Revolutionary France and the Napoleonic Wars shaped and reshaped Europe throughout the composers lifetime . . .

    —Laura Tunbridge
    example alt text

    Who should read Beethoven?

    • Music aficionados
    • Anyone who likes learning about the lives of artists
    • People interested in what makes a genius tick

    About the Author

    Laura Tunbridge is a scholar of German Romanticism and nineteenth-century music. She has written three monographs, including one on German composer Robert Schumann, and is currently a Professor of Music and a Henfrey Fellow at St. Catherine’s College, University of Oxford.

    Categories with Beethoven

    Book summaries like Beethoven

    People ❤️ Blinkist 
    Sven O.

    It's highly addictive to get core insights on personally relevant topics without repetition or triviality. Added to that the apps ability to suggest kindred interests opens up a foundation of knowledge.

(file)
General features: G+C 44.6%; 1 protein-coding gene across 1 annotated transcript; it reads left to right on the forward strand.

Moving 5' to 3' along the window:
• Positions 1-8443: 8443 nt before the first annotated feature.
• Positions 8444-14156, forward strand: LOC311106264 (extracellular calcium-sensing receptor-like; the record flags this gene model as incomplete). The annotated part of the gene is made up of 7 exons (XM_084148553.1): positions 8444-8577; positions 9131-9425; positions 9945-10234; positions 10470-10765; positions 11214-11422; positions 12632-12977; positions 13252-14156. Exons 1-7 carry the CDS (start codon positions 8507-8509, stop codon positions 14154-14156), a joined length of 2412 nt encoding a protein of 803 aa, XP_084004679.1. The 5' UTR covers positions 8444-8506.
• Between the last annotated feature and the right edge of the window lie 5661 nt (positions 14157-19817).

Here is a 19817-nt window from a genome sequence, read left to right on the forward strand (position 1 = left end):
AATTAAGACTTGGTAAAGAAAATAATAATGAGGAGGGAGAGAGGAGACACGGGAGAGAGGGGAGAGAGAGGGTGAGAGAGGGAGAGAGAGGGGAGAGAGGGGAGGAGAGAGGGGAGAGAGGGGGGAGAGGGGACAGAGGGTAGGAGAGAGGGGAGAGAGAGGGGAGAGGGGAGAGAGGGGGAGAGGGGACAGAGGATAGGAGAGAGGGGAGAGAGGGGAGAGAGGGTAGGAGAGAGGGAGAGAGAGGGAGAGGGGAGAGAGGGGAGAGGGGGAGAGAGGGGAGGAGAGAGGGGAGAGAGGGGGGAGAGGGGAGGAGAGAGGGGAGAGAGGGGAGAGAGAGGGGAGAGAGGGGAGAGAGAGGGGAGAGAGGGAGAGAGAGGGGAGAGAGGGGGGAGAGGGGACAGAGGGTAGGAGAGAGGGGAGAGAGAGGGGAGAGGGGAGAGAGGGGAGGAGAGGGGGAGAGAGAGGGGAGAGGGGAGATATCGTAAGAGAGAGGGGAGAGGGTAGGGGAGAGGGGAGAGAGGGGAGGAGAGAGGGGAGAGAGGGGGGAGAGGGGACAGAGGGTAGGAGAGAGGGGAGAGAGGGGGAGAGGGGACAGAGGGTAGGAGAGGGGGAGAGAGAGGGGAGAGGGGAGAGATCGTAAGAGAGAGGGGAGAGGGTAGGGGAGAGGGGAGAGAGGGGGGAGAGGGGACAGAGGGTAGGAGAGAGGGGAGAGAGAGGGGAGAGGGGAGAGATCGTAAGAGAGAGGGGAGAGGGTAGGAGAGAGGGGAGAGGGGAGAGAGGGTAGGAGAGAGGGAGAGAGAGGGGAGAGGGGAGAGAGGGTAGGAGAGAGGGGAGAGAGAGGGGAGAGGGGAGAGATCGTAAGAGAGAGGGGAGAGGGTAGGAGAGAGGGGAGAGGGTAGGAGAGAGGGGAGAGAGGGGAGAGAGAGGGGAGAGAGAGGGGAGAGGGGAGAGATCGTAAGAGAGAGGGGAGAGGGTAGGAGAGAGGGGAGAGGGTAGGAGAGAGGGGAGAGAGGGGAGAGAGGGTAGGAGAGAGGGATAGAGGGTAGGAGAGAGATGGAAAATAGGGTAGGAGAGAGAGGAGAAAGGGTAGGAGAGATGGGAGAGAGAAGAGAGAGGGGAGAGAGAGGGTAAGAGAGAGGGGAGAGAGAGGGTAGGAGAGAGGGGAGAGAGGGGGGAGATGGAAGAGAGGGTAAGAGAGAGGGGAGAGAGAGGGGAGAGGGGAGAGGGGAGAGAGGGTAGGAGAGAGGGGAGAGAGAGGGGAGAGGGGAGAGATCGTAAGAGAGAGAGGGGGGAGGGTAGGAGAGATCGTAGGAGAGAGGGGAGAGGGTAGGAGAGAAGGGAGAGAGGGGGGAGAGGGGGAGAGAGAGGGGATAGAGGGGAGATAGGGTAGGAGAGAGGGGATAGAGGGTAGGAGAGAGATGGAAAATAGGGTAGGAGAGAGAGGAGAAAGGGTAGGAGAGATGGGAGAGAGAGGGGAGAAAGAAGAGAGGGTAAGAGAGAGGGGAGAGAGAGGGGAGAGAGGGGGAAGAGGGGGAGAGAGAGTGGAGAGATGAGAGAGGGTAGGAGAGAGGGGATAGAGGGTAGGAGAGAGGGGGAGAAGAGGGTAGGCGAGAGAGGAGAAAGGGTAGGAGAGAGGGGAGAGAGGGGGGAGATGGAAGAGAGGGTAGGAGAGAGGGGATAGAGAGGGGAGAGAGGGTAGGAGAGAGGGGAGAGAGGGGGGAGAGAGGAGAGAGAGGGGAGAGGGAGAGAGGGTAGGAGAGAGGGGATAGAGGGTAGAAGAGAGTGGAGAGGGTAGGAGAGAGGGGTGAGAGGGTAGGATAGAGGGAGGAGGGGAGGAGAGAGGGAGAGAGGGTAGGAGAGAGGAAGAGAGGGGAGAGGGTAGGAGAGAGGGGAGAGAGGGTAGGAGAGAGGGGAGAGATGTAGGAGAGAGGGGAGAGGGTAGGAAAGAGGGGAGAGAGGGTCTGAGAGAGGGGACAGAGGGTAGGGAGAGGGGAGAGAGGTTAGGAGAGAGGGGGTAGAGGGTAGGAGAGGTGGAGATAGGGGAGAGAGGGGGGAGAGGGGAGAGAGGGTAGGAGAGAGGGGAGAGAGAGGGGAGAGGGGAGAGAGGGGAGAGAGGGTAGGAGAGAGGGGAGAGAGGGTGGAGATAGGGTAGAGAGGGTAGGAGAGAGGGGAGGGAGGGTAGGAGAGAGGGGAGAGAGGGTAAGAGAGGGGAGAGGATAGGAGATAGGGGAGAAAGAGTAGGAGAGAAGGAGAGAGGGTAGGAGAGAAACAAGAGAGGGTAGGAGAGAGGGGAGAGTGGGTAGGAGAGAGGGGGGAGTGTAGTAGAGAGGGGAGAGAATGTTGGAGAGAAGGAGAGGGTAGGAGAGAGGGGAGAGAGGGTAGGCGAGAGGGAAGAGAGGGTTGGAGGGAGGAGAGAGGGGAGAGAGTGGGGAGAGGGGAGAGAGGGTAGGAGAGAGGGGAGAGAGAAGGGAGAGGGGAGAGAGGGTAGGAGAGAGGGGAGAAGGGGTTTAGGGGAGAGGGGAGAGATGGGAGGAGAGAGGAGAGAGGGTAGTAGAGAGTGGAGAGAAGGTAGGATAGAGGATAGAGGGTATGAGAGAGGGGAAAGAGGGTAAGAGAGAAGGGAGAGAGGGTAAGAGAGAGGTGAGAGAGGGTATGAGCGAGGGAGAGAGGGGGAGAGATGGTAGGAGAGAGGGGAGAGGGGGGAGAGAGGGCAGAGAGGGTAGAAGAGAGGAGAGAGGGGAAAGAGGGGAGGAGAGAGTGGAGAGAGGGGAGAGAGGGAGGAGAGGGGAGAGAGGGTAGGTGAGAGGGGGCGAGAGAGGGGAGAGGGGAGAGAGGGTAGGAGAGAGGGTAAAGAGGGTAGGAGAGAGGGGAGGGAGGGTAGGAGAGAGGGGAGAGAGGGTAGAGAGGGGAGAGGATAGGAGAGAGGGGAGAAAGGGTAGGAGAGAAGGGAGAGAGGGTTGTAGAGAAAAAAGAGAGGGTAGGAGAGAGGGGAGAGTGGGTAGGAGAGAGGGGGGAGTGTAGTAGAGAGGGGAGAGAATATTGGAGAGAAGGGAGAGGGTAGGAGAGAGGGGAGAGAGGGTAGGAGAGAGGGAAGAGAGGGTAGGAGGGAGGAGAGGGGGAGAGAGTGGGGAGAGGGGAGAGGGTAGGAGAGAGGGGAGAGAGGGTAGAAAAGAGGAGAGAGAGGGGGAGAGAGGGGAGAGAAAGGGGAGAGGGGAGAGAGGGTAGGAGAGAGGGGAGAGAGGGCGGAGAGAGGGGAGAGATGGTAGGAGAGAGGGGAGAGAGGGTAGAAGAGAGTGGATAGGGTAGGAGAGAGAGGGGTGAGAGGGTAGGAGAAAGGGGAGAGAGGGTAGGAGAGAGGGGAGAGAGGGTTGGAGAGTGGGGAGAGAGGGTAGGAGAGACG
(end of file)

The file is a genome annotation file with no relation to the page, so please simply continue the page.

Thi Viet Quynh N.

    Great app. Good selection of book summaries you can read or listen to while commuting. Instead of scrolling through your social media news feed, this is a much better way to spend your spare time in my opinion.

    Jonathan A.

    Life changing. The concept of being able to grasp a book's main point in such a short time truly opens multiple opportunities to grow every area of your life at a faster rate.

    Renee D.

    Great app. Addicting. Perfect for wait times, morning coffee, evening before bed. Extremely well written, thorough, easy to use.

    People also liked these summaries

    4.7 Stars
    Average ratings on iOS and Google Play